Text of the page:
In 1970, I took the 11+ (IQ test for 11-year-old kids in the UK) and then waited a few weeks to find out that I had passed. My mum was chuffed... and surprised! I assume my dad was pleased, too - he was in the pub! A few weeks later, I was bundled off to boarding school and promptly forgotten about.
Maw and Paw took me back for the holidays and gave me food and stuff, which was nice, but it was clear to me that from an early age, I'd be teaching myself how to make a success of life.
Fast forward and I'm sitting with the rest of my co-workers taking part in graduation day for the prathom 6 students that I have been teaching since they left kindergarten six years earlier.
The day unfolds
The day starts off with everyone assembling in the playgrounds and common areas of the school at around 8 o clock. There are meals and snacks available if you want it. It's a good opportunity for students and staff to catch up. Kids from previous graduations wai and acknowledge me, but they don't stop and say "hello" as their English hasn't progressed since I last taught them. In most cases it's RE-gressed!
At 9:30, the teachers all take their seats at the back of the arena, the VIPs and school admins take the comfy seats at the front and the prathom 6 students start trickling in to accept their expensive looking graduation folders and have their photo taken. (It's the only photo the students will have to look back on, where they aren't making ridiculous hand gestures!)
In other parts of the school; visitors, parents and other family members mill around drinking water, take photos and peer in over the proceedings to make sure nobody has fainted.
An activity-packed day
I was hopeful that this performance would be over in an hour or so and that I could get out of the relentless heat, but I was wrong. There's a lot more to this day than just a 'photo op'. There are speeches by principals and owners of the school. There are motivational videos and other videos on how to deal with bullying and cyberbullying. There are special commendations for the 'head boys and girls' and other students who have over-performed over the previous year.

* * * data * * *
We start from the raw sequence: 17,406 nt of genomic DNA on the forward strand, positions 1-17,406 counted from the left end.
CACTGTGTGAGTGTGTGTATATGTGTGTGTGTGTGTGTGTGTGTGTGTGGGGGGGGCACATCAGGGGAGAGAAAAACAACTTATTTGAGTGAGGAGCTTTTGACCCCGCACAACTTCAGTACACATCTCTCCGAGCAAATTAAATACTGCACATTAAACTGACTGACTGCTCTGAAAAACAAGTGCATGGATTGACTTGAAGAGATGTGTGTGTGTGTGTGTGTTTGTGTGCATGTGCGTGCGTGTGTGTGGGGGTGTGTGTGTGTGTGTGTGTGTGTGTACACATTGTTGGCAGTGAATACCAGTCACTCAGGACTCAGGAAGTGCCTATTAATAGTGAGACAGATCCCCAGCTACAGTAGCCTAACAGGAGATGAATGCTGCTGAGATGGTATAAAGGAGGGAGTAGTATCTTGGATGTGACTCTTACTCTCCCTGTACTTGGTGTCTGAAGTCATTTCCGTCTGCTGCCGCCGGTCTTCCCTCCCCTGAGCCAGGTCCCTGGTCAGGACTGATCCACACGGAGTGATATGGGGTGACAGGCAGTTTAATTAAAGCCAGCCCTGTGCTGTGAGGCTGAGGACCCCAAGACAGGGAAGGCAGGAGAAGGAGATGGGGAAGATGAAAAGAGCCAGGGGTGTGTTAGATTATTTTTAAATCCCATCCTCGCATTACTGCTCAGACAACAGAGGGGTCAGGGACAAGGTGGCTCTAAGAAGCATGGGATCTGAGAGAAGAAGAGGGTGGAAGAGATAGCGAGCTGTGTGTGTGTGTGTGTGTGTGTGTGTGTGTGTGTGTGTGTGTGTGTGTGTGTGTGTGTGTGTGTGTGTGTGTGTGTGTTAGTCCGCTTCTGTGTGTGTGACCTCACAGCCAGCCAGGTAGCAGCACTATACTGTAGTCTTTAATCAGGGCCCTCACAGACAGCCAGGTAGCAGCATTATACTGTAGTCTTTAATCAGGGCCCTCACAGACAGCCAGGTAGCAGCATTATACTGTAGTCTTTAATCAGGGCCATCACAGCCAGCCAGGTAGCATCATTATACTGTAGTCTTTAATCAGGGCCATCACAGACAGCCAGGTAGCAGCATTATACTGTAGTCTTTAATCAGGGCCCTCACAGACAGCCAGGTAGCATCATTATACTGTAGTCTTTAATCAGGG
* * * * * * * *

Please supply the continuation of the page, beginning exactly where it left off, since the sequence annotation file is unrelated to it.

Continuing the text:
This was all a far cry from the almost total abandonment that I had been through nearly 50 years earlier and as I sat at the back of the arena watching these events unfold it occurred to me that it's worth highlighting the good things that happen in Thai schools...
There is much to mock about the academic system here in Thailand but the school does have a few things going for it.
East v West
Firstly, unlike the West, there isn't an epidemic of junior suicides! Kids aren't swinging off trees or wrapping the net curtains around their throats in their bedrooms. There's a social inclusiveness in Thailand that stops this from happening and it's taught from an early age.There is absolutely NO bullying going on at all. It just wouldn't be acceptable and anyone who tried it on would soon be 'outed' and set straight.
Schooling is stress-free. In the West, students and teachers actively hate school and want to avoid it as much as possible. In Thailand, it's a non-stop party with some lessons thrown in. Kids and staff like being here!
Students are applauded and rewarded for the good things that they do in many effective ways. Now, you may think that there's not much point to all this, but kids yearn to be acknowledged and appreciated... even when they probably don't deserve it! It's part of what creates 'good people' and it's one thing that Thailand is good at doing.
Getting it right
In my view, there is the correct balance of intrusion and encouragement when it comes to junior school. In Taiwan and Japan, they are just fanatical about studying and in the West, we're almost at the point where we've given up caring. Thailand seems to have a nice balance... the parents, teachers and the government care and are involved but they aren't crazy-ape-shit bonkers about it!
"No child left behind!" may not have academic application in 'The Land Of Smiles' but it does apply socially. It might be worth thinking about when a new term starts.
When you get frustrated because kids aren't learning as much as you are teaching - maybe there's more to life and school than just your lesson plans!